Banking sector consolidation continues, but weak economic growth is taking a toll on profitability. The government’s capital support programme, introduced in December 2014, was completed in 2015 and most regulatory forbearance measures were lifted by April 2016. Although overall capitalisation of the Russian banking sector (12.5 per cent in August 2016) remains above the regulatory minimum, a number of small and mid-sized banks face capital constraints. Since mid-2013 the CBR has closed around 250 banks that were performing weakly and were experiencing poor corporate governance. Bank closures led to depletion of the deposit insurance fund, which is now mostly financed by the CBR loans. Household loan growth has remained negative in 2016, while NPLs have been increasing in both the corporate and household sectors. The banking system is moving towards Basel III standards – minimum capital requirements were lowered from 10 to 8 per cent and higher risk weights have been introduced in line with the Basel Accord’s recommendations. The CBR also published a strategy for financial market development in December 2015 which aims to support the financial sector in the coming years by improving market regulation.

The privatisation process was re-launched to support fiscal spending. The government sold a 10.9 per cent stake in diamond producer Alrosa in July 2016. It has also announced the sale of Russia’s largest shipping company Sovcomflot; and the VTB bank; as well as a controlling stake in the oil company Bashneft (sold eventually to another state oil company, Rosneft). However, the government may be reluctant to proceed with the sales given the still-weak market conditions.

Measures have been taken to improve the business climate for small and medium-sized enterprises (SMEs) which face a challenging environment. In June 2016 the government adopted a strategy for supporting SMEs by 2030 which aims to ease access to finance, improve infrastructure and reduce the tax burden. The government also adopted a decision on minimum procurement orders for SMEs (18 per cent of total) from an expanded list of regulated companies including state-owned banks. According to the government, purchases of state-owned companies and natural monopolies exceeded RUB 1 trillion in 2016. While these measures may support SMEs, so far the volume of bank loans to SMEs declined by 3.8 per cent in January to August 2016. In addition, despite the three-year holiday from regular inspections, the number of inspections per SME actually increased in 2015.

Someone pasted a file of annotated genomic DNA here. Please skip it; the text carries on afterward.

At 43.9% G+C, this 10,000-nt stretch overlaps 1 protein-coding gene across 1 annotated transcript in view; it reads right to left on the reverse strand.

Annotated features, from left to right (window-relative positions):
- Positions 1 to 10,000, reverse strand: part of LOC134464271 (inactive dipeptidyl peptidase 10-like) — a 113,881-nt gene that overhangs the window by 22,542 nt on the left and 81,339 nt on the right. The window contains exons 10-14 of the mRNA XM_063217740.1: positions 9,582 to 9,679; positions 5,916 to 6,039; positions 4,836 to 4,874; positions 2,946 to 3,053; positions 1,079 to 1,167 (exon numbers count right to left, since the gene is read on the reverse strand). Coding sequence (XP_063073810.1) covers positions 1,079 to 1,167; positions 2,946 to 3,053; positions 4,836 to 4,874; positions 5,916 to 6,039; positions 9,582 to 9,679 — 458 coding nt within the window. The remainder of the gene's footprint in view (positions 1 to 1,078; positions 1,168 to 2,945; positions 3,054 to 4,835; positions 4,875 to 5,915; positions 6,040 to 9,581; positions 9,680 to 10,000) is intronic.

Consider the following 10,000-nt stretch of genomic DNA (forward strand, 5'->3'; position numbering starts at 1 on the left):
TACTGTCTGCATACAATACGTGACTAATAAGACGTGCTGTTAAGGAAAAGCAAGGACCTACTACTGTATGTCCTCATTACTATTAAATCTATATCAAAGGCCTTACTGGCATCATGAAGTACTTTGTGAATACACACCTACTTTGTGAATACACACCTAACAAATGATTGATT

Other sectoral measures have been introduced. Recent government policies have focused on support for the tradeable sector. An anti-crisis package for 2016, adopted in March, envisages support for local production in sectors with export potential. The Russian Export Centre started its activities in 2016 as a one-stop shop agency providing all financial and technical services required by domestic exporters. A new special Agency for Technological Development was created in May 2016 to foster technology transfer from the research and development (R&D) sector, both within Russia and from abroad, to domestic enterprises. However, the telecommunications sector has been affected by the new anti-terrorism law which requires all providers to store customers’ data, including emails and call logs. The government also initiated a public administration reform which should include “rightsizing”, reduced holidays for state officials and a wage freeze for public servants.

The contributions to the mandatory pillar will be used to fund the pay-as-you-go system until 2019. Although initially introduced as a temporary measure, the majority of private pension fund contributions have been channelled to prop up the pay-as-you-go pillar since 2014. While this measure supports fiscal balances in the short term, it reduces available sources of long-term financing for the Russian economy. A pension reform proposed by the Ministry of Finance and CBR aims to create a scheme for voluntary savings.

Russia’s ranking has not changed much in international competitiveness ratings. Russia moved from 36th to 40th place in the World Bank’s Doing Business 2017 report as other countries advanced faster with reforms.1 Improvements were acknowledged in starting a business and dealing with construction permits. Russia ranks particularly high in enforcing contracts (12th out of 190 countries) and registering property (9th). Sizeable obstacles still remain in several areas, in particular in access to trading across borders (140th) and dealing with construction permits (115th). Despite worsening in the macroeconomic environment and financial market development Russia’s rating improved by two positions (to 43th) in the World Economic Forum’s Global Competitiveness Report 2016-2017, mostly as a result of improved institutions, innovation capacity and technological readiness.